In every country around the world, and at each level of the overall competition, the format, rules and judging criteria remain the same.[9]

Enactus World Cup Champions 1999 - 2013
1999 California State University, Chico
2000 Texas State University
2001 Drury University
2002 La Sierra University
2003 Drury University
2004 Curtin University of Technology
2005 University of Zimbabwe
2006 Shanghai Institute of Foreign Trade
2007 La Sierra University [10]
2008 Memorial University of Newfoundland
2009 French University in Egypt (UFE)
2010 French University in Egypt (UFE)
2011 University of Regensburg
2012 Belmont University
2013 Technical University Munich

Judging criteria[edit]

Central to the competitions are the criteria to which each team is judged. These remain the same throughout the world.:[11]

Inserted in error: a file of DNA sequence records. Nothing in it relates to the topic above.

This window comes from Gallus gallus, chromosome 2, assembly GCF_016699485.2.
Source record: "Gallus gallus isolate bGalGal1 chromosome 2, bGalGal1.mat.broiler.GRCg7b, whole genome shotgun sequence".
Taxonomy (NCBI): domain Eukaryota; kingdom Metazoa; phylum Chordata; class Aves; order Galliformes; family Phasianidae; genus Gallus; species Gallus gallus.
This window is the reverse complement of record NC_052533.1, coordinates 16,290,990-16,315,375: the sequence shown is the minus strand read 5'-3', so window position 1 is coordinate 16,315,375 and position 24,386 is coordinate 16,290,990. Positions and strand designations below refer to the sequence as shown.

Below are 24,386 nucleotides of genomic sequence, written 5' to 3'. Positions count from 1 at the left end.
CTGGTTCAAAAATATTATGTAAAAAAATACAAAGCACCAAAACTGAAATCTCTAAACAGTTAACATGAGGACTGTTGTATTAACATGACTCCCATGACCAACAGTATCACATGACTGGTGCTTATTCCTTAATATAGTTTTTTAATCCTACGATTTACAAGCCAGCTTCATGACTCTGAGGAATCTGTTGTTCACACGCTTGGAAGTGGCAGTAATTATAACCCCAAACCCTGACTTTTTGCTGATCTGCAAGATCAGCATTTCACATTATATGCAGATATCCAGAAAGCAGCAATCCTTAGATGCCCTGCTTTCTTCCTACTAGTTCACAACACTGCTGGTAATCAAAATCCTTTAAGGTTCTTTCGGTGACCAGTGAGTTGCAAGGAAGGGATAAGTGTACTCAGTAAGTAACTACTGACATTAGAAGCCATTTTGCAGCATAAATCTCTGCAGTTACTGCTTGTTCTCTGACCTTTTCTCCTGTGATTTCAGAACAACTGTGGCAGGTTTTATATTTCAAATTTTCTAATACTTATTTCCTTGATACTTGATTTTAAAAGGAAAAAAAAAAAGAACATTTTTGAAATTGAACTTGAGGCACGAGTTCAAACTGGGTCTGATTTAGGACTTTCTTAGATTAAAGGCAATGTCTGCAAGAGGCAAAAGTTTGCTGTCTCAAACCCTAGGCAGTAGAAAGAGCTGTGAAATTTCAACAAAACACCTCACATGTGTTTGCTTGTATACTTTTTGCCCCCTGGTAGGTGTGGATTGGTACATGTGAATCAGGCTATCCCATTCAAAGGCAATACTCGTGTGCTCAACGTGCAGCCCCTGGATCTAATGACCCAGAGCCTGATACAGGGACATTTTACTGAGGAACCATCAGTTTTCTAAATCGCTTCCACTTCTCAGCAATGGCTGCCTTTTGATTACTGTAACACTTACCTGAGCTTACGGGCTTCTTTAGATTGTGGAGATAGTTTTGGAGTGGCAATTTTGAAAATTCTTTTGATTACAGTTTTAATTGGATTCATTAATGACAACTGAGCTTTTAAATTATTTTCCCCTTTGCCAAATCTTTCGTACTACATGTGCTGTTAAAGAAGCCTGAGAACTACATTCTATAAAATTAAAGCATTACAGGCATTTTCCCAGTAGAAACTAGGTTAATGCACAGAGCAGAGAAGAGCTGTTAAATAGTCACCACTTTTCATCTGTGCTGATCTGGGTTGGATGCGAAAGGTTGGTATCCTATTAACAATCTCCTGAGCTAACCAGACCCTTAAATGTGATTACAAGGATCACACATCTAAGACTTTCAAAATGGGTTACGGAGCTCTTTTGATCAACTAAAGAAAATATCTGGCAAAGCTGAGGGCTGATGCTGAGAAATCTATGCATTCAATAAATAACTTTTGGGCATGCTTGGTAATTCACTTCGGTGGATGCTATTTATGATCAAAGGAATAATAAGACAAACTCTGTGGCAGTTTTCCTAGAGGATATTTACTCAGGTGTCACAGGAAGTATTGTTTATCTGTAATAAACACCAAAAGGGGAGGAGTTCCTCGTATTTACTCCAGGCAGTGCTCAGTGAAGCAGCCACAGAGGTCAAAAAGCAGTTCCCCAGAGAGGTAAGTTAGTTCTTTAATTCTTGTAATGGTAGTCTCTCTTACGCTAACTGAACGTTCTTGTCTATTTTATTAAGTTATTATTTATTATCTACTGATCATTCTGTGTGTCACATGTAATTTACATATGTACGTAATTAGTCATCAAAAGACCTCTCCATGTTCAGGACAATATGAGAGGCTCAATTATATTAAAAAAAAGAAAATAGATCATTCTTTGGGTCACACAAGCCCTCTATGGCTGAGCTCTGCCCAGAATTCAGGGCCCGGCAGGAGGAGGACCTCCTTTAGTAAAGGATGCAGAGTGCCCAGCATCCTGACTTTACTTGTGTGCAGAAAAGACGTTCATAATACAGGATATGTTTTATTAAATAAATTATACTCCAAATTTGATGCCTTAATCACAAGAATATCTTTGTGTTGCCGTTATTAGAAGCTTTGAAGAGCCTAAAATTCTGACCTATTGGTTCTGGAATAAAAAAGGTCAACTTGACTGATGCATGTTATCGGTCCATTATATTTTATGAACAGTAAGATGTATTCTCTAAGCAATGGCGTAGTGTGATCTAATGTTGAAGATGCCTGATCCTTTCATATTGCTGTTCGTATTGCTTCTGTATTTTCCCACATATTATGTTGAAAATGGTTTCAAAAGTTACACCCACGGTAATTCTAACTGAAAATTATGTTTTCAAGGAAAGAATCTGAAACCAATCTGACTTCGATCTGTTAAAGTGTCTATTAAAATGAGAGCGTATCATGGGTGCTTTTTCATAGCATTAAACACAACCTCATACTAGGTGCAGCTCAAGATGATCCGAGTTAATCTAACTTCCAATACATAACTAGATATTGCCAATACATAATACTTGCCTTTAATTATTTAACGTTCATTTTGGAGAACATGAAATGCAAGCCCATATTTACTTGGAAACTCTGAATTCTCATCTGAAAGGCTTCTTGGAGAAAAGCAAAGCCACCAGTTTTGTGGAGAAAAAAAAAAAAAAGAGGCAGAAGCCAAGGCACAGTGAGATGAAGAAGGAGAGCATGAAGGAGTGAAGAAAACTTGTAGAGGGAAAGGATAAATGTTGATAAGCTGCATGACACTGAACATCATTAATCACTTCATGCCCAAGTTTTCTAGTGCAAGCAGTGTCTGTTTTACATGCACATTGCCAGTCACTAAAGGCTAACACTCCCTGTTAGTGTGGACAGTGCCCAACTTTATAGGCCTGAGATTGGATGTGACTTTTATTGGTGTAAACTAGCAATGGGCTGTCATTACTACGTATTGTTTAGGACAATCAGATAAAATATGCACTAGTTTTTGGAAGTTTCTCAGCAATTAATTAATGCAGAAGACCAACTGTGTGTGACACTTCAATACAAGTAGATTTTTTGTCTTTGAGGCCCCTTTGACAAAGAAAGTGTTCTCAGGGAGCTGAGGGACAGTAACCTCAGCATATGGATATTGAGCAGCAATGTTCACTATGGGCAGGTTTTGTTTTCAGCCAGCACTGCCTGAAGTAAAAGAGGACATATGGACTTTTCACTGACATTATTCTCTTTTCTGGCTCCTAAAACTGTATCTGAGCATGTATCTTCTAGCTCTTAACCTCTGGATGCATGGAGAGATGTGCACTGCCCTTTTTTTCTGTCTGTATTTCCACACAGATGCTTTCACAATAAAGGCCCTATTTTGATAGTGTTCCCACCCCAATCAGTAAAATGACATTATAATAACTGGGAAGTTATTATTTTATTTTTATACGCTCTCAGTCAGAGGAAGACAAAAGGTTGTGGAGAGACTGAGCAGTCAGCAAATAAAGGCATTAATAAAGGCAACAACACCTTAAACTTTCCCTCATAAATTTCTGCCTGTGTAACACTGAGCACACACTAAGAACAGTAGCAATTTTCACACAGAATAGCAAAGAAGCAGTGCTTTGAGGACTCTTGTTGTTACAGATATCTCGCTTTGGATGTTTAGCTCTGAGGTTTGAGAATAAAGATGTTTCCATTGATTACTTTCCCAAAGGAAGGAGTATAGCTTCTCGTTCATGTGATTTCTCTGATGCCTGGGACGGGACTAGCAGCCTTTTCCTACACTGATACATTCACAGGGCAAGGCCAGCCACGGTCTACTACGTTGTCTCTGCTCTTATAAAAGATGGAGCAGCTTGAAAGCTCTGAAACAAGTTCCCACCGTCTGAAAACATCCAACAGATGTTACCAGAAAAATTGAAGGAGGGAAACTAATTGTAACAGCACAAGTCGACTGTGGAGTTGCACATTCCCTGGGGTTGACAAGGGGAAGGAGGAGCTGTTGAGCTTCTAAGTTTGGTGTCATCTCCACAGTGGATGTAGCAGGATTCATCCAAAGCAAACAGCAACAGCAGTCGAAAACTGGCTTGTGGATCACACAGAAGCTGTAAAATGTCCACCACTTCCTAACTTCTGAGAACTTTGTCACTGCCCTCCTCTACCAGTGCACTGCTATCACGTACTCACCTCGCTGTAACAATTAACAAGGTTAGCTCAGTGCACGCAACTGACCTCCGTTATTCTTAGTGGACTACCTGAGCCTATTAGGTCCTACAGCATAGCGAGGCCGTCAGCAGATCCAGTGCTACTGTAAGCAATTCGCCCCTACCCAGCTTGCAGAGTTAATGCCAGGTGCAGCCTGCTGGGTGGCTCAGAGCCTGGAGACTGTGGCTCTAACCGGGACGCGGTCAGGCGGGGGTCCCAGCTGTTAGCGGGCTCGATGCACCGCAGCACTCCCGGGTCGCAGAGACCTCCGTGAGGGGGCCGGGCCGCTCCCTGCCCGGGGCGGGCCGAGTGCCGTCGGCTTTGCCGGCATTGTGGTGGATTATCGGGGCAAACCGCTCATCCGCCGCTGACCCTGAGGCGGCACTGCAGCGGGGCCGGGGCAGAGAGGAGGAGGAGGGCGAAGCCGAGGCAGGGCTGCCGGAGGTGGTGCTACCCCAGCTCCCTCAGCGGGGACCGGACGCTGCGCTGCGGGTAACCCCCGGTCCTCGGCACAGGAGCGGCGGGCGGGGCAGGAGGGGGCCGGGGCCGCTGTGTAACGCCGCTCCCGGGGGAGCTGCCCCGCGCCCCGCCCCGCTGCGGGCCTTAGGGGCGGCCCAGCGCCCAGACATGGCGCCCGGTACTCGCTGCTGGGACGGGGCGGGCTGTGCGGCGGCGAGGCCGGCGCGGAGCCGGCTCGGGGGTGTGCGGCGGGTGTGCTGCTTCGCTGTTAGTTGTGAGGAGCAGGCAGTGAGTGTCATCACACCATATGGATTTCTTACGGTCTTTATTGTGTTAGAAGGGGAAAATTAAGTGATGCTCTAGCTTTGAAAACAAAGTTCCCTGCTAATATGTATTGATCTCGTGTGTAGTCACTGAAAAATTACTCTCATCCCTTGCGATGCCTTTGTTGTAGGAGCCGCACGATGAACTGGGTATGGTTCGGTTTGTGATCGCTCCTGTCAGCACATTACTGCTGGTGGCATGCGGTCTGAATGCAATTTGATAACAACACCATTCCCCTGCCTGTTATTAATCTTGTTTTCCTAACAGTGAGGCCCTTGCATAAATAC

Which Enactus team most effectively used entrepreneurial action to empower people to improve their livelihoods in an economically, socially and environmentally sustainable way?

The previous Enactus criteria were as follows: How effectively did the Enactus team measure and demonstrate that it created economic opportunity by helping others:

  1. Understand how a market based economic system operates.
  2. Acquire the education and skills training needed to succeed in a dynamic, competitive global economy.
  3. Learn how to succeed as an entrepreneur and/or improve an existing business.
  4. Develop the personal financial management skills ne cessary to achieve financial independence.
  5. Make environmentally sustainable personal and business decisions.
  6. Understand that the long-term success and prosperity of a market economy, businesses and individuals are dependent on ethical business practices.